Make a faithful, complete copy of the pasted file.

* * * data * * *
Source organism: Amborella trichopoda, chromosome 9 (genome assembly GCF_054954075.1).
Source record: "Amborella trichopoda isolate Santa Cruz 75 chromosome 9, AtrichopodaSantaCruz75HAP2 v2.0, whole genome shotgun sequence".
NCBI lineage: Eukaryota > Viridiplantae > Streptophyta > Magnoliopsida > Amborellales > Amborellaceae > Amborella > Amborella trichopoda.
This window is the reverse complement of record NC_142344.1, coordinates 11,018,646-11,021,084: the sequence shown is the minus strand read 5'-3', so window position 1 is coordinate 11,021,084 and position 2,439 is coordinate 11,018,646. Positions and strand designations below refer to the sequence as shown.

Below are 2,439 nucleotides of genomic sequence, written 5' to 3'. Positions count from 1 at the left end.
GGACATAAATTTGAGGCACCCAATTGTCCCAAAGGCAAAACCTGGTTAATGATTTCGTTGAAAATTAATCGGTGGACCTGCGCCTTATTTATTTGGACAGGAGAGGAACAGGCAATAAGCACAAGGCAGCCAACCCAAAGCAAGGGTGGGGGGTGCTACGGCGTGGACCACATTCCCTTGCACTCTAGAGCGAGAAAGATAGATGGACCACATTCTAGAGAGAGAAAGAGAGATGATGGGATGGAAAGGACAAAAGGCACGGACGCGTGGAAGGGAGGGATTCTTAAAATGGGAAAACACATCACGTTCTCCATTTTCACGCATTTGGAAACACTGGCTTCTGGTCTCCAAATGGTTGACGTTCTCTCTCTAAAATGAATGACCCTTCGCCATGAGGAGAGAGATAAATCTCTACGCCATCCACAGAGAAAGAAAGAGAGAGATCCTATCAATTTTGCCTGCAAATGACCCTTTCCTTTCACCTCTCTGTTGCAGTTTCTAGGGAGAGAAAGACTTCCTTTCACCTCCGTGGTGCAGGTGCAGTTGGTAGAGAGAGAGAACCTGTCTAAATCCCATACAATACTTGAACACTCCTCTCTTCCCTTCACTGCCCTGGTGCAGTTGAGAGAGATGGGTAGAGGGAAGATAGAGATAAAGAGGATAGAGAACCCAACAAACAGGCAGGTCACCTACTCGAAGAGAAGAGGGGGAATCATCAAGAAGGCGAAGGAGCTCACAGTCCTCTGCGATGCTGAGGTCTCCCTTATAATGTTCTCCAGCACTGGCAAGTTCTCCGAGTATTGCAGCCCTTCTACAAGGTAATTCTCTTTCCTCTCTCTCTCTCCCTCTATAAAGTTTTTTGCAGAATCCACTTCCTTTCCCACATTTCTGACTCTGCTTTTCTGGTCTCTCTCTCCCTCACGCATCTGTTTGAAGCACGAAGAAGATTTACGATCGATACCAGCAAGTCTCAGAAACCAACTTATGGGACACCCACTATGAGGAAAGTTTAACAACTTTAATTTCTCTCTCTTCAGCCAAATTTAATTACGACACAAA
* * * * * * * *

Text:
Source organism: Amborella trichopoda, chromosome 9 (genome assembly GCF_054954075.1).
Source record: "Amborella trichopoda isolate Santa Cruz 75 chromosome 9, AtrichopodaSantaCruz75HAP2 v2.0, whole genome shotgun sequence".
NCBI lineage: Eukaryota > Viridiplantae > Streptophyta > Magnoliopsida > Amborellales > Amborellaceae > Amborella > Amborella trichopoda.
This window is the reverse complement of record NC_142344.1, coordinates 11,018,646-11,021,084: the sequence shown is the minus strand read 5'-3', so window position 1 is coordinate 11,021,084 and position 2,439 is coordinate 11,018,646. Positions and strand designations below refer to the sequence as shown.

Below are 2,439 nucleotides of genomic sequence, written 5' to 3'. Positions count from 1 at the left end.
GGACATAAATTTGAGGCACCCAATTGTCCCAAAGGCAAAACCTGGTTAATGATTTCGTTGAAAATTAATCGGTGGACCTGCGCCTTATTTATTTGGACAGGAGAGGAACAGGCAATAAGCACAAGGCAGCCAACCCAAAGCAAGGGTGGGGGGTGCTACGGCGTGGACCACATTCCCTTGCACTCTAGAGCGAGAAAGATAGATGGACCACATTCTAGAGAGAGAAAGAGAGATGATGGGATGGAAAGGACAAAAGGCACGGACGCGTGGAAGGGAGGGATTCTTAAAATGGGAAAACACATCACGTTCTCCATTTTCACGCATTTGGAAACACTGGCTTCTGGTCTCCAAATGGTTGACGTTCTCTCTCTAAAATGAATGACCCTTCGCCATGAGGAGAGAGATAAATCTCTACGCCATCCACAGAGAAAGAAAGAGAGAGATCCTATCAATTTTGCCTGCAAATGACCCTTTCCTTTCACCTCTCTGTTGCAGTTTCTAGGGAGAGAAAGACTTCCTTTCACCTCCGTGGTGCAGGTGCAGTTGGTAGAGAGAGAGAACCTGTCTAAATCCCATACAATACTTGAACACTCCTCTCTTCCCTTCACTGCCCTGGTGCAGTTGAGAGAGATGGGTAGAGGGAAGATAGAGATAAAGAGGATAGAGAACCCAACAAACAGGCAGGTCACCTACTCGAAGAGAAGAGGGGGAATCATCAAGAAGGCGAAGGAGCTCACAGTCCTCTGCGATGCTGAGGTCTCCCTTATAATGTTCTCCAGCACTGGCAAGTTCTCCGAGTATTGCAGCCCTTCTACAAGGTAATTCTCTTTCCTCTCTCTCTCTCCCTCTATAAAGTTTTTTGCAGAATCCACTTCCTTTCCCACATTTCTGACTCTGCTTTTCTGGTCTCTCTCTCCCTCACGCATCTGTTTGAAGCACGAAGAAGATTTACGATCGATACCAGCAAGTCTCAGAAACCAACTTATGGGACACCCACTATGAGGAAAGTTTAACAACTTTAATTTCTCTCTCTTCAGCCAAATTTAATTACGACACAAA